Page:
Work Support Strategies, or WSS, an initiative led by the Center for Law and Social Policy, the Urban Institute, and the Center on Budget and Policy Priorities, is another innovative strategy. WSS is a multiyear, multistate demonstration project that provides a select group of states with the opportunity to design, test, and implement more effective, streamlined, and integrated approaches to delivering key supports such as health coverage, nutrition benefits, and child care subsidies for low-income working families. Recognizing the important role states play in providing services and delivering critical programs, participating states were given resources and support to streamline and modernize their benefits access processes to help families access and keep the benefits for which they are eligible. Most participating states reported early successes not only on the front end in reducing barriers for families but also on the administrative end. In fact, Gov. C.L. “Butch” Otter (R-ID), the executive of one of the WSS pilot states, recently praised the initiative in Idaho, which he described as seeking to “identify gaps in the services available to low-income working Idahoans and reduce the impediments to receiving those services for which they are eligible.”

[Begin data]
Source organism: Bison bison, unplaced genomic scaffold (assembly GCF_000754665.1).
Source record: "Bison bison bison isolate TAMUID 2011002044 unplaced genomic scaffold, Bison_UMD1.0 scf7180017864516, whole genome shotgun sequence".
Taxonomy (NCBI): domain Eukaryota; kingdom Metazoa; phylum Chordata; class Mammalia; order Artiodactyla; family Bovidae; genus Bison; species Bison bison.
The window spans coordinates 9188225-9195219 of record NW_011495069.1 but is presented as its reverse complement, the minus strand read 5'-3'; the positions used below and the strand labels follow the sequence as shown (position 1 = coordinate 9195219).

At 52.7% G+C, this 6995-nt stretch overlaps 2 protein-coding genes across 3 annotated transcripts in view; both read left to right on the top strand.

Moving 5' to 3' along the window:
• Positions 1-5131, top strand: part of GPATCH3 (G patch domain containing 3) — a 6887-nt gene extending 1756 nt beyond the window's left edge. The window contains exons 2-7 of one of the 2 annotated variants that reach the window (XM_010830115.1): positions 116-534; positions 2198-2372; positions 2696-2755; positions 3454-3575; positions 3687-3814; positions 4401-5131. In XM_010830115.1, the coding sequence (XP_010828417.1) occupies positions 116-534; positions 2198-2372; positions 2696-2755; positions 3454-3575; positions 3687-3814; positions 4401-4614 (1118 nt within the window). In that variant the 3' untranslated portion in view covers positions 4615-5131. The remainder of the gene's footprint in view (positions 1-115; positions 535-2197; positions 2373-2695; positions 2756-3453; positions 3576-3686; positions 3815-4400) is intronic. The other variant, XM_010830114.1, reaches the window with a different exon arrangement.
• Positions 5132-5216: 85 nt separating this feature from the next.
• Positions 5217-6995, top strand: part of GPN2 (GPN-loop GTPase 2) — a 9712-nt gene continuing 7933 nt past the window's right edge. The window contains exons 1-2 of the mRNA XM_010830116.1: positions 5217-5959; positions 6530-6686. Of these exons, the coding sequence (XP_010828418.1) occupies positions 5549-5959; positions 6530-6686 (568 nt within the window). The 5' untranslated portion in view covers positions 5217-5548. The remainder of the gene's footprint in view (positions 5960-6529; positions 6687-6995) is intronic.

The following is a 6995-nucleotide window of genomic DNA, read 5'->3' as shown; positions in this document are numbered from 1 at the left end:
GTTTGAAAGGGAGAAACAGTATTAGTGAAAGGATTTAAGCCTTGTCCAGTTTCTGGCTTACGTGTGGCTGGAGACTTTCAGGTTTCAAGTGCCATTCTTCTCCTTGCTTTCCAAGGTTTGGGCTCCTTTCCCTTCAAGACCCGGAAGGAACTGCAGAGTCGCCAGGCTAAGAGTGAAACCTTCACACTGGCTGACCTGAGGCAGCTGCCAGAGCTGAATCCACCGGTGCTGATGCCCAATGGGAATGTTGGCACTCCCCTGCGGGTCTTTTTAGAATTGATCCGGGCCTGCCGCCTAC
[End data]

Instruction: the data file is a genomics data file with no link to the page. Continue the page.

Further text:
Policymakers interested in simplifying and streamlining the delivery of public benefits could speak to representatives from these pilot states to see what lessons could be lifted up and applied by other states or on a national scale.
2. Supplement state benefit services with community-based assistance and improved technology